Herefordshire Light Infantry

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For an earlier, unrelated, regiment with a similar name, see 36th (Herefordshire) Regiment of Foot.
Herefordshire Regiment
Herefordshire Light Infantry
Active 1861–1967
Country  United Kingdom
Branch  British Army
Type Infantry
Size Regiment
Engagements World War I
World War II

The Herefordshire Light Infantry was an infantry regiment of the British Army in existence from 1861 to 1967. The regiment had no lineal connection with the 36th (Herefordshire) Regiment of Foot.

History[edit]

Formation[edit]

The 1st Administrative Battalion, Herefordshire and Radnorshire Rifle Volunteers was formed in 1861. It comprised the 1st to 8th Herefordshire Rifle Volunteer Corps and the 1st to 3rd Radnorshire Rifle Volunteer Corps, units of the Volunteer Force formed in the wake of the Crimean War. (In this instance Corps refers to a Company-sized unit of around 100 men, not the more modern use of the word.)[1]

In 1880, it was re-designated 1st Herefordshire (Hereford and Radnor) Rifle Volunteers, the Corps were renamed Companies, and in 1881 it became the volunteer battalion of The King's (Shropshire Light Infantry). In 1908, it was transferred to the Territorial Force as the Herefordshire Battalion, The King's (Shropshire Light Infantry) (without the Radnorshire companies) and in 1909 was renamed as the 1st Battalion, The Herefordshire Regiment.[1]

First World War[edit]

In the First World War the regiment was expanded to three battalions. The 1st Battalion landed at Suvla Bay in Gallipoli in August 1915, and then having been evacuated in December 1915, transferred to Egypt.The battalion was redeployed to the Western Front in June 1918.[2]

Second World War[edit]

Comet tank of the 3rd Royal Tank Regiment carrying infantrymen of the 1st Battalion, Herefordshire Regiment, Germany, 2 May 1945.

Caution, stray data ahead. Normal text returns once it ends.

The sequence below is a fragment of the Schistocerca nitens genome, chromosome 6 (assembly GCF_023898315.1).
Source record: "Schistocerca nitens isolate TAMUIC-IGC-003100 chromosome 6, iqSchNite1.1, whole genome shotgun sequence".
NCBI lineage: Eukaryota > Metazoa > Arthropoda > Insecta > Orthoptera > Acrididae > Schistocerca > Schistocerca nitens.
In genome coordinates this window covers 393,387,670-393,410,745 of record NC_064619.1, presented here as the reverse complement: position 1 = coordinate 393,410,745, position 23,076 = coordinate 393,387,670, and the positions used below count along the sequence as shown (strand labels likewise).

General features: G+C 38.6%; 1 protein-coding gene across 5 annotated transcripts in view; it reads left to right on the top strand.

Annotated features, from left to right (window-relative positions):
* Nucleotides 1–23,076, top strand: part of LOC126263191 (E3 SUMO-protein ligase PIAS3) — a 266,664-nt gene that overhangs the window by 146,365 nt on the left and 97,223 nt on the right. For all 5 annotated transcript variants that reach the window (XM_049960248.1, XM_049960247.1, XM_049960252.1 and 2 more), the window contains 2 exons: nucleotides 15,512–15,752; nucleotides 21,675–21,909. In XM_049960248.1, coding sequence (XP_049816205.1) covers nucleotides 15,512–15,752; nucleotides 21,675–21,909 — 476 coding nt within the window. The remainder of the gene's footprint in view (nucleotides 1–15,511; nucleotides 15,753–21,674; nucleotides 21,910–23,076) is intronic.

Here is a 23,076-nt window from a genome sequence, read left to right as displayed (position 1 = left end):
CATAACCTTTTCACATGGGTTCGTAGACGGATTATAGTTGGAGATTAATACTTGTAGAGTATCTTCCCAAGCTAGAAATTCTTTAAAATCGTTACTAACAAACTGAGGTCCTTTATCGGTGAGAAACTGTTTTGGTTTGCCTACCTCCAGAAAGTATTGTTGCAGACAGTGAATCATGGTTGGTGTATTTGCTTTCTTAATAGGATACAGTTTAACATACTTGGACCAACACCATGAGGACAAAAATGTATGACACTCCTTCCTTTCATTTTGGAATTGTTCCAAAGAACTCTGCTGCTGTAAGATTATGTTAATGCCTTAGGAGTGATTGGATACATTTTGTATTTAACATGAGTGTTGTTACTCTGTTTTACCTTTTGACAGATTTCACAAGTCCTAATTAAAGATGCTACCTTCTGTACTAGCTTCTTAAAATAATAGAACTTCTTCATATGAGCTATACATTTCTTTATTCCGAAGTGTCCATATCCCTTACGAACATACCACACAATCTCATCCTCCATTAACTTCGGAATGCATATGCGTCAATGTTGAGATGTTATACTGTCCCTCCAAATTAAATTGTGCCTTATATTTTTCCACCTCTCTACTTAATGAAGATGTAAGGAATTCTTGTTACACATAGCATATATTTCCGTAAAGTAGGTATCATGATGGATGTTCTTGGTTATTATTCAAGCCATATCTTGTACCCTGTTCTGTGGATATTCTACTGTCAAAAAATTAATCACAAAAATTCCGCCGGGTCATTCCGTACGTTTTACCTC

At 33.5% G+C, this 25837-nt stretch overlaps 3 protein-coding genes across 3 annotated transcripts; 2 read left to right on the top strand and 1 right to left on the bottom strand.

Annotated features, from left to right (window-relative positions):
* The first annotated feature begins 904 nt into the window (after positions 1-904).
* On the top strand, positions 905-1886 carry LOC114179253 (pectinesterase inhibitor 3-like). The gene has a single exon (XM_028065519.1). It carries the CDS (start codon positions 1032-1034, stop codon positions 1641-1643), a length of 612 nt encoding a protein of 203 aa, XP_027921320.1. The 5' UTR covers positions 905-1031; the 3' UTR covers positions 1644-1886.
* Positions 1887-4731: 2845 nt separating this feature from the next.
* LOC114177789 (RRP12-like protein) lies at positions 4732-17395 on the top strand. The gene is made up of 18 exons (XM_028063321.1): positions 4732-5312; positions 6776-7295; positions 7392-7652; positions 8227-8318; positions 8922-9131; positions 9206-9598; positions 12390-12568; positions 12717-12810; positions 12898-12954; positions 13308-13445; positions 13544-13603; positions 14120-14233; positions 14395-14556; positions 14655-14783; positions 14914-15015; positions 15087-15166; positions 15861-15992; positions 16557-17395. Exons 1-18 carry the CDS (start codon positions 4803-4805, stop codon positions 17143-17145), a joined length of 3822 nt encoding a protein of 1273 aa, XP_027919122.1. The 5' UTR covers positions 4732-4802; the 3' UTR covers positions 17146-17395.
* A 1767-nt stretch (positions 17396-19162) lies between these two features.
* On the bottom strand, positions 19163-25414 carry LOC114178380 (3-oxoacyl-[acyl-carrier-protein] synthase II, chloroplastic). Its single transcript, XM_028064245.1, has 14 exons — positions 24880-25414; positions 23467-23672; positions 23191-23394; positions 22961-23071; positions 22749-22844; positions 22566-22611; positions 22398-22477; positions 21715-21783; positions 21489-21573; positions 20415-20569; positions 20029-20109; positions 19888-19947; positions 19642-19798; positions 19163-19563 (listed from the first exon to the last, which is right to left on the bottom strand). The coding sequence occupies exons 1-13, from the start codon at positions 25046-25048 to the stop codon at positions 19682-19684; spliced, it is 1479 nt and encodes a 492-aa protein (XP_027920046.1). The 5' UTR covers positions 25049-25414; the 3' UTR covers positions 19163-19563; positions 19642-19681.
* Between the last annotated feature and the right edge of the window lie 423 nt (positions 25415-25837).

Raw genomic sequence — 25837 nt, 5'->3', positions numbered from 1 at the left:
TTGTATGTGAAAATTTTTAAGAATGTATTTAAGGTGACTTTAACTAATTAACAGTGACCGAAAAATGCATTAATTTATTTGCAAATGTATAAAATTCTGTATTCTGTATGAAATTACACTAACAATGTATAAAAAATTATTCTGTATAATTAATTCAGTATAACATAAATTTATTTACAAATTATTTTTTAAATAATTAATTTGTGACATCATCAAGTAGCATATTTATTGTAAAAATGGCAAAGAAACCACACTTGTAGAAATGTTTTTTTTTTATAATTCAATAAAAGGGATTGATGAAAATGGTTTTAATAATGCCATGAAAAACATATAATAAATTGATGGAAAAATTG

In the Second World War, the 1st Battalion was divided to form the 1st and 2nd battalions.[3] The 2nd Battalion was involved in home defence and training throughout the war, serving mainly with the 114th Infantry Brigade of the 38th (Welsh) Infantry Division.[4]

The 1st Battalion formed part of 159th Brigade in the 53rd (Welsh) Infantry Division[5] until 159th Brigade joined 11th Armoured Division in May 1942 and participated in the invasion of Normandy and Northwestern Europe. Some 223 men from the 1st Battalion were killed during operations in North-West Europe.[6]

Post-War[edit]

In 1947, it was re-designated 1st Battalion, The Herefordshire Light Infantry. In 1967, as part of the re-organization of the Territorial Army, it was disbanded as a regiment.[1]

Museum[edit]

The Herefordshire Light Infantry Museum focuses on the history of the regiment and is located in Suvla Barracks, Harold Street, Hereford. Collections include uniforms, photographs, medals and other memorabilia. Visitation is by appointment only.[7]

Battle Honours[edit]

The regiment was awarded the following battle honours:[8]

  • South Africa 1900-02
  • The Great War (3 battalions): Marne 1918, Soissonais-Ourcq, Ypres 1918, Courtrai, France and Flanders 1918, Suvla, Landing at Suvla, Scimitar Hill, Gallipoli 1915, Rumani, Egypt 1916-17, Gaza, El Mughar, Jerusalem, Tell 'Asur, Palestine 1917-18
  • The Second World War (2 battalions): Odon, Defence of Rauray, Bourguébus Ridge, Cagny, Mont Pincon, Souleuvre, Falaise, Antwerp, Hechtal, Venraij, Venlo Pocket, Rhineland, Hochwald, Ibbenburen, Aller, North-West Europe 1944-45

References[edit]

  1. ^ a b c Beckett, p. 47
  2. ^ "The Herefordshire Regiment". The Long, Long Trail. Retrieved 30 December 2015. 
  3. ^ "History of the Herefordshire Regiments". Retrieved 30 December 2015. 
  4. ^ "History: The Herefordshire Light Infantry (TA)". The Herefordshire Light Infantry Museum. Retrieved 6 December 2015. 
  5. ^ "53rd (Welsh) Infantry Division" (PDF). British Military History. Retrieved 30 December 2015. [permanent dead link]
  6. ^ Delaforce, p. 8
  7. ^ "Official site". Herefordshire Light Infantry Museum. Retrieved 15 March 2015. 
  8. ^ "Herefordshire Light Infantry [UK]". Archived from the original on 23 November 2005. Retrieved 30 December 2015. 

Sources[edit]

  • Beckett, Ian (2003). Discovering English County Regiments. Shire. ISBN 978 0747 805069. 
  • Delaforce, Patrick (2010). The Black Bull: From Normandy to the Baltic with the 11th Armoured Division. Pen and Sword. ISBN 978-1848842281. 

External links[edit]